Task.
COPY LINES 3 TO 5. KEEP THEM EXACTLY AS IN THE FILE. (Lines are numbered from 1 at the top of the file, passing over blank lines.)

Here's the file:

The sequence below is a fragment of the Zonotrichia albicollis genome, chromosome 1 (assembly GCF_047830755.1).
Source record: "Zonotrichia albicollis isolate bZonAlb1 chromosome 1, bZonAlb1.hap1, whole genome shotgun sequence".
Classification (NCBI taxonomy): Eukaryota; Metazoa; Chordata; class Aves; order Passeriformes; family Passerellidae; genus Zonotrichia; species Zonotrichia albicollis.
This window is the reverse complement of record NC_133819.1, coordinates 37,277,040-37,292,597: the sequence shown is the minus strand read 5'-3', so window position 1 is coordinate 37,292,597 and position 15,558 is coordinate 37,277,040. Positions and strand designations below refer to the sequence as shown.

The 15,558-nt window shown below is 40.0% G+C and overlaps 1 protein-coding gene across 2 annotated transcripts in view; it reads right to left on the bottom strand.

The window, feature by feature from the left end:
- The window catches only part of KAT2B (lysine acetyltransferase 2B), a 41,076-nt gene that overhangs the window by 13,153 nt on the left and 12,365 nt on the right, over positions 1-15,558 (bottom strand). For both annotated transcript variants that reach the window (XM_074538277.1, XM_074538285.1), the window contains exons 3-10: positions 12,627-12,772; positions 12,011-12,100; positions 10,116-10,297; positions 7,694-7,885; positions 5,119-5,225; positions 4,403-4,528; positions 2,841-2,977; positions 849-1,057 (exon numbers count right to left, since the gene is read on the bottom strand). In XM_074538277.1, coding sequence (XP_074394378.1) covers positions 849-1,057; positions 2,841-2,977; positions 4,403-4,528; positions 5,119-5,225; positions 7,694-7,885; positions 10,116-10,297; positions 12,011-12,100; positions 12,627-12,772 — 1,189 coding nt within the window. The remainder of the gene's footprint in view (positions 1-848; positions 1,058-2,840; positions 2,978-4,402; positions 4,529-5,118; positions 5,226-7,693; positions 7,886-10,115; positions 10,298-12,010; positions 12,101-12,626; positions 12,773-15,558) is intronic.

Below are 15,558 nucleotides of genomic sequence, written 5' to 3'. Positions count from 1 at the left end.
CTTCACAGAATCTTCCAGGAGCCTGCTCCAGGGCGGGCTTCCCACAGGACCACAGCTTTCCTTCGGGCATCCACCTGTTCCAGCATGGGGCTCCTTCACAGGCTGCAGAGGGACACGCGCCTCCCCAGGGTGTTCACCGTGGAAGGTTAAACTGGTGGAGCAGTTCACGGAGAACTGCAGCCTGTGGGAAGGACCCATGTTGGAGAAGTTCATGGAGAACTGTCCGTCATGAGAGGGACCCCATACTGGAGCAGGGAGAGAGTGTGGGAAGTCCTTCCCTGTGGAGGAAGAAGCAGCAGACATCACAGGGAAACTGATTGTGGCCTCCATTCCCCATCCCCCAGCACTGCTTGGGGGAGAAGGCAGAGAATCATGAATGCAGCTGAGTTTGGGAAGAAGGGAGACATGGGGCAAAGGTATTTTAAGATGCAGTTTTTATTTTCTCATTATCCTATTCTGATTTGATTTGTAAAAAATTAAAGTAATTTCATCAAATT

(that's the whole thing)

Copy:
Classification (NCBI taxonomy): Eukaryota; Metazoa; Chordata; class Aves; order Passeriformes; family Passerellidae; genus Zonotrichia; species Zonotrichia albicollis.
This window is the reverse complement of record NC_133819.1, coordinates 37,277,040-37,292,597: the sequence shown is the minus strand read 5'-3', so window position 1 is coordinate 37,292,597 and position 15,558 is coordinate 37,277,040. Positions and strand designations below refer to the sequence as shown.

The 15,558-nt window shown below is 40.0% G+C and overlaps 1 protein-coding gene across 2 annotated transcripts in view; it reads right to left on the bottom strand.